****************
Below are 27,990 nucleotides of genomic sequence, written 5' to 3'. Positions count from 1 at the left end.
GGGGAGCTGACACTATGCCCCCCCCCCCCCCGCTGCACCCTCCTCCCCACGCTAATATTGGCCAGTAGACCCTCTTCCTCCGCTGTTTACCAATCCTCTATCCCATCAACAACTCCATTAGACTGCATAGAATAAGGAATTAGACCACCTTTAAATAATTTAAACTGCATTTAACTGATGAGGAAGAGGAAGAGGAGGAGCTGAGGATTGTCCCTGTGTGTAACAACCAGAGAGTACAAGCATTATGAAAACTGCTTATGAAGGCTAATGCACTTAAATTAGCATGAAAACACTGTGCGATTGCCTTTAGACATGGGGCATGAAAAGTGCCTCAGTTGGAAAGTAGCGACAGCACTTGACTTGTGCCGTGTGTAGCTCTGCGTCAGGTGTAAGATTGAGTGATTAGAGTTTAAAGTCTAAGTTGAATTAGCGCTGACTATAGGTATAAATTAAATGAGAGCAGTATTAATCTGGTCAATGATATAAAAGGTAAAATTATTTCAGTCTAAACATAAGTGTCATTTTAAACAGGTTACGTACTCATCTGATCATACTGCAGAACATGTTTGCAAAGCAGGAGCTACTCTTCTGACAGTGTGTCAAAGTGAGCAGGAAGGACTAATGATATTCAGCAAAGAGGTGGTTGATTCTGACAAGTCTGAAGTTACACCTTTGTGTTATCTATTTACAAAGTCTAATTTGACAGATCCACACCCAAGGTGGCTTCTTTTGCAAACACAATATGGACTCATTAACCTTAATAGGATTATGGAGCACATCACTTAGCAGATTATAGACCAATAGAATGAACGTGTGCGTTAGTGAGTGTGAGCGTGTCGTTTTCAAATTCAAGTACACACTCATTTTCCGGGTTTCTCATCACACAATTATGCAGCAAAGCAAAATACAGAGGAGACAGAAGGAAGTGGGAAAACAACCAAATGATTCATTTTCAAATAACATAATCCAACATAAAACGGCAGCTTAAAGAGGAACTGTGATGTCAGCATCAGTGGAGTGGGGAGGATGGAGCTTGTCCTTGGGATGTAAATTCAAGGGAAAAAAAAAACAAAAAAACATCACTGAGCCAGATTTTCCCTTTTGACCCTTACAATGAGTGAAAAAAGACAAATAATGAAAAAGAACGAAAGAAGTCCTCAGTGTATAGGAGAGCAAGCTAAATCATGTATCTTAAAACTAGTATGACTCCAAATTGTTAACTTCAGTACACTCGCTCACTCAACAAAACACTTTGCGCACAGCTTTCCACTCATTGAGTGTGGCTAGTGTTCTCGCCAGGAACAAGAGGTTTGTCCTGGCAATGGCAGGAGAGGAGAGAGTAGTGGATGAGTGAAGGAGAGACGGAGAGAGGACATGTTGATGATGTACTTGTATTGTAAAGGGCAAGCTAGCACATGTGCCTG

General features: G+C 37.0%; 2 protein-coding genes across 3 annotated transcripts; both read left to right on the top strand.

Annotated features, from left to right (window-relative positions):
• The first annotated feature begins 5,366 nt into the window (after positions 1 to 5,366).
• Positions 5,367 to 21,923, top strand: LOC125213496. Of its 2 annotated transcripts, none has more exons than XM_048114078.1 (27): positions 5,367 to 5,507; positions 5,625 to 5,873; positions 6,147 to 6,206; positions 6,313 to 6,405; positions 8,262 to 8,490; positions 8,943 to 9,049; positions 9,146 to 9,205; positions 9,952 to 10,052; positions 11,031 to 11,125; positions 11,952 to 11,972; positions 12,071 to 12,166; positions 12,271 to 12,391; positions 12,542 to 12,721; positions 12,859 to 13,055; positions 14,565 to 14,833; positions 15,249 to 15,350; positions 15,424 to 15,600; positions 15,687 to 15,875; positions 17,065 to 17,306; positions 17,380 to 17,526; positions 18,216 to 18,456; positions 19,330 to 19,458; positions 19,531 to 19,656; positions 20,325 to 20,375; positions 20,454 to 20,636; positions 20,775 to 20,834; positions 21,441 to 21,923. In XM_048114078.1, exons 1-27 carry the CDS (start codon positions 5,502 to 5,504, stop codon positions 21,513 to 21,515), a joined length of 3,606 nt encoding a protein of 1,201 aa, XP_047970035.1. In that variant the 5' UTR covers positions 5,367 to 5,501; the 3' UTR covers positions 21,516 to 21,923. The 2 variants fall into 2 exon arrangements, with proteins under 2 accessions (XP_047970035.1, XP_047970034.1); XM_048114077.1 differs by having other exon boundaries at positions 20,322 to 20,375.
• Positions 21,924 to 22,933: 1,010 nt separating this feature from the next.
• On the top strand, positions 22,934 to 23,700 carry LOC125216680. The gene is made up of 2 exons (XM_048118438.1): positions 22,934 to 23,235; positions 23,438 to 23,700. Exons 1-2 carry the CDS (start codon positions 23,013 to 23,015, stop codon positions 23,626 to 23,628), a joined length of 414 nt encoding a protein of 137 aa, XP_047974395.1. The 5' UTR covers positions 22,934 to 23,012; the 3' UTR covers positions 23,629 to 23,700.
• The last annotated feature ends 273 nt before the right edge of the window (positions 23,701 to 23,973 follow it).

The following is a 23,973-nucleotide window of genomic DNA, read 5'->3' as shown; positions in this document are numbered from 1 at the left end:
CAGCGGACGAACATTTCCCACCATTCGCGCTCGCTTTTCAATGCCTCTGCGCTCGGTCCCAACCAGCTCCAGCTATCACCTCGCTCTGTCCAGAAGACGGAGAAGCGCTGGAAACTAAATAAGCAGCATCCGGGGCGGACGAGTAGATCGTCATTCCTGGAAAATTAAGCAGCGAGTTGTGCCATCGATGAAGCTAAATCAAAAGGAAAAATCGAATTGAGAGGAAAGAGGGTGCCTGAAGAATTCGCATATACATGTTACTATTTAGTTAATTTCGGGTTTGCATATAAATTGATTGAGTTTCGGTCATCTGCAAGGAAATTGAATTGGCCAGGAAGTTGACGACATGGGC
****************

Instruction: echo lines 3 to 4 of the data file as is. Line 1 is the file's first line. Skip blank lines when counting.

General features: G+C 37.0%; 2 protein-coding genes across 3 annotated transcripts; both read left to right on the top strand.

Annotated features, from left to right (window-relative positions):